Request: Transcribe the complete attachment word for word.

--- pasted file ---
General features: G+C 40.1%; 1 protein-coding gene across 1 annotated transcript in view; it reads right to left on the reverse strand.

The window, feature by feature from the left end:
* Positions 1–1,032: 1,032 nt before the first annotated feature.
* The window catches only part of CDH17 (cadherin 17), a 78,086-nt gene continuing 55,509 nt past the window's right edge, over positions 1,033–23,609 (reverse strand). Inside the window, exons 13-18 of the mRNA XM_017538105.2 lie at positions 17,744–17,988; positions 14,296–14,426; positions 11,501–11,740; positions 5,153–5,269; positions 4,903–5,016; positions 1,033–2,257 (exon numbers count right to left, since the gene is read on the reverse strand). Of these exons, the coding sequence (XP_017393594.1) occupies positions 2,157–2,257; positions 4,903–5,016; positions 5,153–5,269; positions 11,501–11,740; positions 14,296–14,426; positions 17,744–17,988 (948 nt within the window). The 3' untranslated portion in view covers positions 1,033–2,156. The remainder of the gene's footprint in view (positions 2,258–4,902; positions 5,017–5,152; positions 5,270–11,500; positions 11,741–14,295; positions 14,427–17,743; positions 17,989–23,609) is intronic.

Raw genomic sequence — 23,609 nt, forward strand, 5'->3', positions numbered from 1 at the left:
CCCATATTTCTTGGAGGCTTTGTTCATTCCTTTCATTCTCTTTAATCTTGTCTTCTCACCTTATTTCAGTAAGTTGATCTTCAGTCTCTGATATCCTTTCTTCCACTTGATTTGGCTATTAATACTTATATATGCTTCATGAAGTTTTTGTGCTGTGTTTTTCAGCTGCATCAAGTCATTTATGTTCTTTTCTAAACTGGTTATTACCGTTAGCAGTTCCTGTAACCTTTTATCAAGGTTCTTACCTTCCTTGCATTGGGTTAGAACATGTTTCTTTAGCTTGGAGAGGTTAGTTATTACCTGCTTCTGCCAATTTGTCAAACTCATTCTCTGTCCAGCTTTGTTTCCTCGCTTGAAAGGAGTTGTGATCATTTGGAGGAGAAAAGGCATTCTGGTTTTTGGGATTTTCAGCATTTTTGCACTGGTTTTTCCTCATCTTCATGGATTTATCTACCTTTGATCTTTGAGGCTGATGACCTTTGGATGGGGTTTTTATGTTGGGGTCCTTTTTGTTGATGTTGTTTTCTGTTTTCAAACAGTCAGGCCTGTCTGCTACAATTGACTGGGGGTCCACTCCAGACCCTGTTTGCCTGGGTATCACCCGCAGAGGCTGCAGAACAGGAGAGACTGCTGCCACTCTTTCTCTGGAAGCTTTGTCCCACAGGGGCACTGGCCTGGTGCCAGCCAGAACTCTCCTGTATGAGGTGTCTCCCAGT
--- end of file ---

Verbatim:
General features: G+C 40.1%; 1 protein-coding gene across 1 annotated transcript in view; it reads right to left on the reverse strand.

The window, feature by feature from the left end:
* Positions 1–1,032: 1,032 nt before the first annotated feature.
* The window catches only part of CDH17 (cadherin 17), a 78,086-nt gene continuing 55,509 nt past the window's right edge, over positions 1,033–23,609 (reverse strand). Inside the window, exons 13-18 of the mRNA XM_017538105.2 lie at positions 17,744–17,988; positions 14,296–14,426; positions 11,501–11,740; positions 5,153–5,269; positions 4,903–5,016; positions 1,033–2,257 (exon numbers count right to left, since the gene is read on the reverse strand). Of these exons, the coding sequence (XP_017393594.1) occupies positions 2,157–2,257; positions 4,903–5,016; positions 5,153–5,269; positions 11,501–11,740; positions 14,296–14,426; positions 17,744–17,988 (948 nt within the window). The 3' untranslated portion in view covers positions 1,033–2,156. The remainder of the gene's footprint in view (positions 2,258–4,902; positions 5,017–5,152; positions 5,270–11,500; positions 11,741–14,295; positions 14,427–17,743; positions 17,989–23,609) is intronic.

Raw genomic sequence — 23,609 nt, forward strand, 5'->3', positions numbered from 1 at the left:
CCCATATTTCTTGGAGGCTTTGTTCATTCCTTTCATTCTCTTTAATCTTGTCTTCTCACCTTATTTCAGTAAGTTGATCTTCAGTCTCTGATATCCTTTCTTCCACTTGATTTGGCTATTAATACTTATATATGCTTCATGAAGTTTTTGTGCTGTGTTTTTCAGCTGCATCAAGTCATTTATGTTCTTTTCTAAACTGGTTATTACCGTTAGCAGTTCCTGTAACCTTTTATCAAGGTTCTTACCTTCCTTGCATTGGGTTAGAACATGTTTCTTTAGCTTGGAGAGGTTAGTTATTACCTGCTTCTGCCAATTTGTCAAACTCATTCTCTGTCCAGCTTTGTTTCCTCGCTTGAAAGGAGTTGTGATCATTTGGAGGAGAAAAGGCATTCTGGTTTTTGGGATTTTCAGCATTTTTGCACTGGTTTTTCCTCATCTTCATGGATTTATCTACCTTTGATCTTTGAGGCTGATGACCTTTGGATGGGGTTTTTATGTTGGGGTCCTTTTTGTTGATGTTGTTTTCTGTTTTCAAACAGTCAGGCCTGTCTGCTACAATTGACTGGGGGTCCACTCCAGACCCTGTTTGCCTGGGTATCACCCGCAGAGGCTGCAGAACAGGAGAGACTGCTGCCACTCTTTCTCTGGAAGCTTTGTCCCACAGGGGCACTGGCCTGGTGCCAGCCAGAACTCTCCTGTATGAGGTGTCTCCCAGT